Rams are rugged, naturally stubborn creatures, never giving in and yet never staying still for that long. The St. Louis Rams match the personality of their namesake, having had two other major cities act as their home in previous incarnations before going to St. Louis, the Rams parking in Edward Jones Stadium. Under the moniker of the Trans World Dome, the Rams’ stadium opened for business in November 1995 at a cost of $280 million, designed by stadium architect Populous. More
The stadium was renovated in 2009, which upgraded the scoreboards to LED displays, as well as adding LED ribbons to follow the curvature of the dome. Along with a rebuilt locker room for the Rams, premium lounges for fans were added.
The Edward Jones Dome is located north of Busch Stadium and directly to the west of the Mississippi River, but its reputation is more like the latter - it is muddied, constantly in flux and opaque in terms of its future. Despite the relatively recent construction, the Rams are unsatisfied with their stadium, demanding that it be either brought up to their specifications, or else will attempt to leave their contract with the facility as soon as possible. Negotiations between the Rams and the St. Louis Convention and Visitor Center are ongoing, and both parties are in arbitration proceedings while the details are worked out. One problem that the Rams don’t seem to be too upset about is the Edward Jones Dome parking situation, but then again they don’t have to park there. If you love the Rams, do the smart thing and book your Rams parking spot ahead of time with ParkWhiz.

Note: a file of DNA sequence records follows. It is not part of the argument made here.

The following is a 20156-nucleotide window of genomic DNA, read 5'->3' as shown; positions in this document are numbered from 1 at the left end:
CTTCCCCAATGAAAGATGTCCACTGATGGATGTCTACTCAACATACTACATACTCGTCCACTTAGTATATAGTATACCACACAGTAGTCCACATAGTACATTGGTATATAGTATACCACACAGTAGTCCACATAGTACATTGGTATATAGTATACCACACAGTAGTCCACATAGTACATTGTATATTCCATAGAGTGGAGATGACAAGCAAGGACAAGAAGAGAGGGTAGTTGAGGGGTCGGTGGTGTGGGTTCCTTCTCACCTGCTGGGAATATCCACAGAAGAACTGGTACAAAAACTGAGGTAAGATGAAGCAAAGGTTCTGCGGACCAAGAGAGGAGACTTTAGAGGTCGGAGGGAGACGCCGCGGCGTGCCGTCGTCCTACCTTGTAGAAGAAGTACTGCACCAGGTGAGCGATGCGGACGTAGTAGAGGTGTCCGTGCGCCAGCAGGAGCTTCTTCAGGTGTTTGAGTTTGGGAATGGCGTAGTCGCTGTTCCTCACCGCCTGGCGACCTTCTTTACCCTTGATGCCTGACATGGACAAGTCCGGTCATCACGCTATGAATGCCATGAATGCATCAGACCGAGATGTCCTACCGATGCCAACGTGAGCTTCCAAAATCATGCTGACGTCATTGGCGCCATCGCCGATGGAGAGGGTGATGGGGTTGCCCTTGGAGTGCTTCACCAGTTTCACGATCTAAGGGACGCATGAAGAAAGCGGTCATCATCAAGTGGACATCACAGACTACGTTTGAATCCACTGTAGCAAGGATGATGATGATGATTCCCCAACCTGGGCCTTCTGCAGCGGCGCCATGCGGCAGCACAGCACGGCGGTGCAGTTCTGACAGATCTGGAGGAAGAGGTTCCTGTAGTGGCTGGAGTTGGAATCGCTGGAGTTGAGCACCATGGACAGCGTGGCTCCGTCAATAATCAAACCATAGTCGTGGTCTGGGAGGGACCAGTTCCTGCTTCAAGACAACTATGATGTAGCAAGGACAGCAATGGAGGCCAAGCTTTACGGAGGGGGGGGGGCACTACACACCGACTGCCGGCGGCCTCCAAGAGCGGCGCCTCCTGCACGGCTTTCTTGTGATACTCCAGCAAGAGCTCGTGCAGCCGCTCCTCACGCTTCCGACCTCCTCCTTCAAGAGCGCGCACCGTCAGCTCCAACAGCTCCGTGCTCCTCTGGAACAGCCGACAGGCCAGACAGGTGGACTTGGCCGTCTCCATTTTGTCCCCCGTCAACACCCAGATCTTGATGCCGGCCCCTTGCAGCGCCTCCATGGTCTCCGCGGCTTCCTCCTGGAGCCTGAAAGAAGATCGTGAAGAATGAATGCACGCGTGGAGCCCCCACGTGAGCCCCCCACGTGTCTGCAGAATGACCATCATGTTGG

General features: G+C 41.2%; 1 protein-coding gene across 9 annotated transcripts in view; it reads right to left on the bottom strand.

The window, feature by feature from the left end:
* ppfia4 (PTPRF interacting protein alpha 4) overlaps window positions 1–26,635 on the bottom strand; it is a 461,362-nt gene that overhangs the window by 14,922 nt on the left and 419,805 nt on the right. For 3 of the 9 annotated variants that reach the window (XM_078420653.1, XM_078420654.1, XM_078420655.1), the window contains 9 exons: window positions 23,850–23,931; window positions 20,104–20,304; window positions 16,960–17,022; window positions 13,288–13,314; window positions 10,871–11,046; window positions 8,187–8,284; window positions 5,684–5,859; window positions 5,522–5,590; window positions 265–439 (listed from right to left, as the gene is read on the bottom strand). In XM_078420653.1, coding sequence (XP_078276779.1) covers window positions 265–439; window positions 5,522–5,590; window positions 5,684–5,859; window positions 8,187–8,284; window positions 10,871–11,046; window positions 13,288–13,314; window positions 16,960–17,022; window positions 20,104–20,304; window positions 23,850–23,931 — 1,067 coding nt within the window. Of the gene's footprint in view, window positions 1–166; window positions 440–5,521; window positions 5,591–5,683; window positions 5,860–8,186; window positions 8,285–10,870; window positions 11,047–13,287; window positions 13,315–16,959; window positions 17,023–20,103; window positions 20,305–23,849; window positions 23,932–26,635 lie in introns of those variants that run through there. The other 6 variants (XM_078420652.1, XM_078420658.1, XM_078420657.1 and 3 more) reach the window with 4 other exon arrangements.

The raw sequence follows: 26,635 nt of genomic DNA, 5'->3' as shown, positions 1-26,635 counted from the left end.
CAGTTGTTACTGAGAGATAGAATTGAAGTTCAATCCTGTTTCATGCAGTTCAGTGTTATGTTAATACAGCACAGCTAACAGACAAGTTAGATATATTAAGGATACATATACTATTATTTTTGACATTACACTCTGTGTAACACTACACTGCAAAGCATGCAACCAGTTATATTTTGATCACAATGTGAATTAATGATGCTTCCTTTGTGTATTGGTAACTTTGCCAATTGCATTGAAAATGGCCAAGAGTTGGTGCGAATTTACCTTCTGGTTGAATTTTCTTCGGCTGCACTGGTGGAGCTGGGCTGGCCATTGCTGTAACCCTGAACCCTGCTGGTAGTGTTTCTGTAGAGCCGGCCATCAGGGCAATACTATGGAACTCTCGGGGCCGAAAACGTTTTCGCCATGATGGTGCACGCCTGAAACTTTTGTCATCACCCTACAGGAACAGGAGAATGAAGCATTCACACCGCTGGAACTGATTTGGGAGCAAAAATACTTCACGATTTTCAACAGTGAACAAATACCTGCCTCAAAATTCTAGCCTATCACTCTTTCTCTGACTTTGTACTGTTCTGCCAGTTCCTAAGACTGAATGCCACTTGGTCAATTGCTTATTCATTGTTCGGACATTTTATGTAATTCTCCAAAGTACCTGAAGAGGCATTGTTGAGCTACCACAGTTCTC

Prior to being St. Louis’ NFL team, they began at first as the Cleveland Rams for the short-lived AFL. When they joined the NFL in 1937, only four players from the AFL team followed. Despite technically being a different team, the NFL’s Rams stayed in Cleveland for eight years, winning the NFL Championship in 1945. In 1946, the Rams relocated to Los Angeles. The Rams’ first Super Bowl appearance came in 1979, when they faced the Pittsburgh Steelers in the Rose Bowl stadium, where the Rams lost 19-31. In 1980, the Rams relocated to Anaheim due to falling attendance in the L.A. Memorial Coliseum. In 1994, the Rams moved again to St. Louis, with a clause in their deal stipulating that the St. Louis stadium must be in the top 25% of NFL stadium revenue, which is the reason why the team has been in negotiations with the St. Louis CVC. The Rams still won the 1999 Super Bowl against the Tennessee Titans, 23-16. The Rams never give up, and neither should you in your quest for convenient Edward Jones Dome parking.
ParkWhiz makes it easy to find parking for the Edward Jones Dome. All you have to do is find the game or concert that you want to see and book your Rams parking spot. When you print out your ParkWhiz parking pass and bring it with you, you can slide into your booked spot with no worries.